Massachusetts Gov. Michael S. Dukakis, in a foreign policy speech here Tuesday, put forth the outlines of a centrist campaign position apparently designed to reassure his establishment audience while leaving room for partisan debate on such issues as strategic weaponry, southern Africa and Central America.

According to his aides, Dukakis' main aim was to persuade the audience of foreign and defense policy experts and U.S. allies that he is "not another George McGovern" promising drastic changes in U.S. foreign policy as did the 1972 Democratic nominee.

Speaking to the annual conference of The Atlantic Council, Dukakis emphasized his strong endorsement of North Atlantic Treaty Organization and approval of President Reagan's current policies toward the Soviet Union.

In doing so, Dukakis gave the administration a green light to try to wrap up a strategic arms treaty and move ahead to begin East-West negotiations on conventional arms reductions in Europe.

Dukakis said his advice to Reagan on a strategic arms treaty is "to go for it."

Reagan, by bringing administration policy on the Soviets close to the traditional Democratic Party position, appears to have put the most potentially powerful and divisive aspects of the foreign policy debate on ice for the 1988 campaign, and as Dukakis' praise of Reagan's performance at the Moscow summit made clear, the president's move toward rapprochement with the Soviet Union has strong bipartisan approval.

Dukakis said he would seek a "steady, step-by-step" policy of improving relations with Soviet leader Mikhail Gorbachev, including regular summits -- just the sort of policy Reagan has dramatically embraced.

In three areas, however, the views Dukakis expressed here Tuesday differed sharply from Reagan administration policy and the basic stance that Vice President Bush, the likely Republican candidate, seems to be ready to run on:

On strategic arms programs, Dukakis repeated his previously stated opposition to placing MX missiles on railroad cars to make them less vulnerable, to the proposed Midgetman mobile missile and the Strategic Defense Initiative, although he cast his opposition this week as a question of budget priorities for the next administration rather than fundamental policy choices.

Dukakis, who is said by those familiar with his views to have an aversion to nuclear weapons similar to that of the two most recent presidents, Jimmy Carter and Reagan, advocated more emphasis on building up conventional military forces, which are usually more expensive than nuclear forces, and went so far as to advocate a U.S. capability for "fighting -- and winning -- a conventional war."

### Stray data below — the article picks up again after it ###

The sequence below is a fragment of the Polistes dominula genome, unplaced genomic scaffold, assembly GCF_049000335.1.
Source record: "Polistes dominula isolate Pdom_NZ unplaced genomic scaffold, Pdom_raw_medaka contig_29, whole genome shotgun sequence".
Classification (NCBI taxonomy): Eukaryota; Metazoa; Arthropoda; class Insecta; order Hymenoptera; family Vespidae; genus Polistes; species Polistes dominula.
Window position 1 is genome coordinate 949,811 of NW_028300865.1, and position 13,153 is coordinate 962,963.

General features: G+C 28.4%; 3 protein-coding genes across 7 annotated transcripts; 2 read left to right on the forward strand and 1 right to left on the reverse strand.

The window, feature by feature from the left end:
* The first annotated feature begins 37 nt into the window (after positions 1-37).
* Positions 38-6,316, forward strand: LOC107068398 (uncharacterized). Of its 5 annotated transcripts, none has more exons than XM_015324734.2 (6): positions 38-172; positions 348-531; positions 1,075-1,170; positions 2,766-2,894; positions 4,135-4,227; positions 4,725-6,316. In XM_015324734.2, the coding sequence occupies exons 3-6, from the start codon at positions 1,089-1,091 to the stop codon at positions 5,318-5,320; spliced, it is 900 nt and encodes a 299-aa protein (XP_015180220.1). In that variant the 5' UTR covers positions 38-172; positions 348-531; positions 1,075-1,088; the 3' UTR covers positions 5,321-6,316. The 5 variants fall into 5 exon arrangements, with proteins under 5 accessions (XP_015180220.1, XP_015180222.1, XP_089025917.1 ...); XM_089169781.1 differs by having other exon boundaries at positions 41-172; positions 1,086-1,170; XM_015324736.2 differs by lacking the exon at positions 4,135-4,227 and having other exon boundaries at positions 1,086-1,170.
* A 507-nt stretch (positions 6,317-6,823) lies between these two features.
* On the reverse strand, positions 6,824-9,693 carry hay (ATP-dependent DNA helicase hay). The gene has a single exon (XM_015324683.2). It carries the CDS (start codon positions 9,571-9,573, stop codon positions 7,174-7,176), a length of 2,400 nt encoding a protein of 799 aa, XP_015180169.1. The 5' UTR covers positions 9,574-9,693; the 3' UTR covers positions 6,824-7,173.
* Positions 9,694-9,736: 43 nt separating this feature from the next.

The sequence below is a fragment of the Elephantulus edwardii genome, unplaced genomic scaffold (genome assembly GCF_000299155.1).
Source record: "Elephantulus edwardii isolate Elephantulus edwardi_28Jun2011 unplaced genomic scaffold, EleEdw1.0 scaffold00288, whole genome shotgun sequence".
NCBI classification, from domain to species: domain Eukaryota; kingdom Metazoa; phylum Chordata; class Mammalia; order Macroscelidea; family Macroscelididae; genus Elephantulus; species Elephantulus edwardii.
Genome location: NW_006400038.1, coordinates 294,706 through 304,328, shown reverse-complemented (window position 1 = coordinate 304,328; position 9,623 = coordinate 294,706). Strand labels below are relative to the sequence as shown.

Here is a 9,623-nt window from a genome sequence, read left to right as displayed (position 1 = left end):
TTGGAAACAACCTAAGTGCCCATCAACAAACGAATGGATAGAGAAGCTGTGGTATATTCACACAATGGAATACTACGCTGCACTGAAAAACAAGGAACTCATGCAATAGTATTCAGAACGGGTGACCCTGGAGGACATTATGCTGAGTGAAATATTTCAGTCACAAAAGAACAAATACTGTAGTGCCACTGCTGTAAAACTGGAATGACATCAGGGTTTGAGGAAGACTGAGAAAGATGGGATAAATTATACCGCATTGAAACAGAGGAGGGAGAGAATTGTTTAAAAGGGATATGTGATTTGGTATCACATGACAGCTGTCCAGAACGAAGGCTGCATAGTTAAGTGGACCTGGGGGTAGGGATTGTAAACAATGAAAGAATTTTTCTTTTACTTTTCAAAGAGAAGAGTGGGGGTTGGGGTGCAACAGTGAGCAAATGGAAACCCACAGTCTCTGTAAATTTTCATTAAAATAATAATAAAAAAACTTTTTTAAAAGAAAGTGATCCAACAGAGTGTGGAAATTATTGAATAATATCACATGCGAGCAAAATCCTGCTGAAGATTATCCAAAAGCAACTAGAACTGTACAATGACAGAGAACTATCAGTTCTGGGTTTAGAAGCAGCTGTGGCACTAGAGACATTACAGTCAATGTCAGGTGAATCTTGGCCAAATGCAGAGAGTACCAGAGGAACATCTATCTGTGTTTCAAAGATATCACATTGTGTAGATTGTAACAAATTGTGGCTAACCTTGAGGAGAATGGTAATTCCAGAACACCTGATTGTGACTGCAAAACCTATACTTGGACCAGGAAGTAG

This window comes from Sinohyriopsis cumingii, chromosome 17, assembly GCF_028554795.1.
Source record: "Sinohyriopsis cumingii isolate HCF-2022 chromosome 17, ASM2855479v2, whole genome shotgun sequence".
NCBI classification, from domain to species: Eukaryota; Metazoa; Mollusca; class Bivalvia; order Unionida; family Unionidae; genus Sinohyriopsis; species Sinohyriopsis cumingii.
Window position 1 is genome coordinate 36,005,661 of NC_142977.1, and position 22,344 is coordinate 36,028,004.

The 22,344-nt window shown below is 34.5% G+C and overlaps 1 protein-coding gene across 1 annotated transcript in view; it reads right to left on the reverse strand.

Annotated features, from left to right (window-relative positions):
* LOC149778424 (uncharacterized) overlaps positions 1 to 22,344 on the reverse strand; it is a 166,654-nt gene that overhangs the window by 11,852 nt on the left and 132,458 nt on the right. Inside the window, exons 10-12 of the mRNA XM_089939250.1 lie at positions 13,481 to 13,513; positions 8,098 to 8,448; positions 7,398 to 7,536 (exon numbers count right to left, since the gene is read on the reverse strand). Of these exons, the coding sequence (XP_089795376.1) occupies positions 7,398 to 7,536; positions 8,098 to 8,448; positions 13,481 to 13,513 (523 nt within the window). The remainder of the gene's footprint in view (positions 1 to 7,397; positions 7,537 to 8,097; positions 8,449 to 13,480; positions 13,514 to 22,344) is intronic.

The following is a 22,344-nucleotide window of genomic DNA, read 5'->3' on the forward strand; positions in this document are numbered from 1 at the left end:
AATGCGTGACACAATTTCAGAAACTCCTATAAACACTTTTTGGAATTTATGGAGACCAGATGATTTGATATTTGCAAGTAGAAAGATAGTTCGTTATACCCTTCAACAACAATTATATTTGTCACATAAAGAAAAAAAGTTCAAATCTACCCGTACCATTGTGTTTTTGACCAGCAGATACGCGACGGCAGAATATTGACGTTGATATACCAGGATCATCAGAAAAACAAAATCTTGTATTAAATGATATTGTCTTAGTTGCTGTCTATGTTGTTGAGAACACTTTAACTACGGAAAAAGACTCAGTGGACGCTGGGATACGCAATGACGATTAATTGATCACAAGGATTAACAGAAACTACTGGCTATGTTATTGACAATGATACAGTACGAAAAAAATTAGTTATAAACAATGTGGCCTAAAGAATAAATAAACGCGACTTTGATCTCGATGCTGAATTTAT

This sounded as if Dukakis would make a major shift in defense policy from new U.S. strategic nuclear programs.

However, Joseph Nye of Harvard University, an adviser to Dukakis who contributed to the Atlantic Council speech, said Dukakis did not mention several strategic programs he favors, among them the highly accurate Trident D5 submarine-launched missile, the Stealth bomber and new cruise missiles, as well as eventual modernization of land-based intercontinental missiles, especially of the single-warhead variety.

As two of his questioners pointed out Tuesday, Dukakis' opposition to the land-mobile MX and Midgetman could have major impact on the strategic arms negotiations.

The formal position of the Reagan administration is to ban land-mobile missiles but in fact it is negotiating with the Soviets toward limitations on such weapons that permit substantial numbers on both sides.

On South Africa, Dukakis took a strong pro-sanctions position that is in tune with Democrats on Capitol Hill and especially with the Jesse L. Jackson campaign but which is at odds with administration policy. Saying that South Africa is engaged in "blatant racism toward its own people . . . in terrorist acts . . . {and} naked military aggression against its neighbors," Dukakis called for a "very tough" policy and declared that the administration policy of "constructive engagement" with South Africa on regional issues has failed.

This stand on the part of the potential Democratic nominee may provide some added impetus to the current drive for new South Africa sanctions on Capitol Hill, and it may add still another complication to the U.S.-sponsored effort to negotiate a regional political settlement in southern Africa before the end of this year.

On Central America and Latin issues generally, Dukakis blasted the administration for "going it alone" with little regard for other nations of the hemisphere.

"Nicaragua's a mess . . . we've fallen on our face again in Panama," charged Dukakis, partly because of a failure to understand the importance of "close collaboration with our democratic neighbors and allies in Central and Latin America."

This sharp criticism was in tune with Democratic Party positions on Central America, which emerged as the most highly partisan foreign policy issue of the Reagan years. And it came as the adminstration was in the midst of an internal debate over whether to ask Congress once more for military aid to the Nicaragua contra rebels.

Dukakis' stand made it clear, if there was any doubt, that such a request would touch off a renewal of a politically charged legislative battle that would bring the contra issue to national prominence once more in a manner that is not likely to be helpful to the candidacy of Bush.